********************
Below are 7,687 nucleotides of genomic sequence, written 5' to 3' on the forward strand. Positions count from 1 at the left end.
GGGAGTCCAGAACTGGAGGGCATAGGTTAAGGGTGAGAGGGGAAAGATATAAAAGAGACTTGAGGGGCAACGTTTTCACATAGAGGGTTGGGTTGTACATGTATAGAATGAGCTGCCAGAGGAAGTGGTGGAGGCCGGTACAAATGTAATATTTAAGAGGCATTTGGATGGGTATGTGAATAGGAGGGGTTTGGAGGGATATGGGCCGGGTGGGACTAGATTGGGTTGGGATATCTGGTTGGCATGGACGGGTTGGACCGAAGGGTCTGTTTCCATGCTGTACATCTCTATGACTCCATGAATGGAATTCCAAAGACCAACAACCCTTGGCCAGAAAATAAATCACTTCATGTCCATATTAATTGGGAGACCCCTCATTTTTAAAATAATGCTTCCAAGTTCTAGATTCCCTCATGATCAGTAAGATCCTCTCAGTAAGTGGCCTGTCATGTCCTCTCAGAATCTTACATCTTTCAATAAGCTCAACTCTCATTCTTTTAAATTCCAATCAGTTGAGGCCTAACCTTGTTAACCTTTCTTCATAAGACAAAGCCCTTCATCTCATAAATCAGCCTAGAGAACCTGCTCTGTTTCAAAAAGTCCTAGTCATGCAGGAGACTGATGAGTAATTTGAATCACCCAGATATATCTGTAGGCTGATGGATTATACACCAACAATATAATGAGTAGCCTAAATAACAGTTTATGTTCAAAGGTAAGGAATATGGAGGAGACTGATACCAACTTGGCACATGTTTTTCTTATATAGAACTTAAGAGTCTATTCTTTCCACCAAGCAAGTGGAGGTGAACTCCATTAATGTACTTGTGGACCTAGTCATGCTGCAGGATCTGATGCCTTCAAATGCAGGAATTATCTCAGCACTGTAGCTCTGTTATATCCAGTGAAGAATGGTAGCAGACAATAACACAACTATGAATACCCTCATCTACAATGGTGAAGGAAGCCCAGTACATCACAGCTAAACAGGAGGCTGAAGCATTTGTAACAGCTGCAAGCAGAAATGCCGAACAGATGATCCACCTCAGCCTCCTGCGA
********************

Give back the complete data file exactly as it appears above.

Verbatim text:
Below are 7,687 nucleotides of genomic sequence, written 5' to 3' on the forward strand. Positions count from 1 at the left end.
GGGAGTCCAGAACTGGAGGGCATAGGTTAAGGGTGAGAGGGGAAAGATATAAAAGAGACTTGAGGGGCAACGTTTTCACATAGAGGGTTGGGTTGTACATGTATAGAATGAGCTGCCAGAGGAAGTGGTGGAGGCCGGTACAAATGTAATATTTAAGAGGCATTTGGATGGGTATGTGAATAGGAGGGGTTTGGAGGGATATGGGCCGGGTGGGACTAGATTGGGTTGGGATATCTGGTTGGCATGGACGGGTTGGACCGAAGGGTCTGTTTCCATGCTGTACATCTCTATGACTCCATGAATGGAATTCCAAAGACCAACAACCCTTGGCCAGAAAATAAATCACTTCATGTCCATATTAATTGGGAGACCCCTCATTTTTAAAATAATGCTTCCAAGTTCTAGATTCCCTCATGATCAGTAAGATCCTCTCAGTAAGTGGCCTGTCATGTCCTCTCAGAATCTTACATCTTTCAATAAGCTCAACTCTCATTCTTTTAAATTCCAATCAGTTGAGGCCTAACCTTGTTAACCTTTCTTCATAAGACAAAGCCCTTCATCTCATAAATCAGCCTAGAGAACCTGCTCTGTTTCAAAAAGTCCTAGTCATGCAGGAGACTGATGAGTAATTTGAATCACCCAGATATATCTGTAGGCTGATGGATTATACACCAACAATATAATGAGTAGCCTAAATAACAGTTTATGTTCAAAGGTAAGGAATATGGAGGAGACTGATACCAACTTGGCACATGTTTTTCTTATATAGAACTTAAGAGTCTATTCTTTCCACCAAGCAAGTGGAGGTGAACTCCATTAATGTACTTGTGGACCTAGTCATGCTGCAGGATCTGATGCCTTCAAATGCAGGAATTATCTCAGCACTGTAGCTCTGTTATATCCAGTGAAGAATGGTAGCAGACAATAACACAACTATGAATACCCTCATCTACAATGGTGAAGGAAGCCCAGTACATCACAGCTAAACAGGAGGCTGAAGCATTTGTAACAGCTGCAAGCAGAAATGCCGAACAGATGATCCACCTCAGCCTCCTGCGA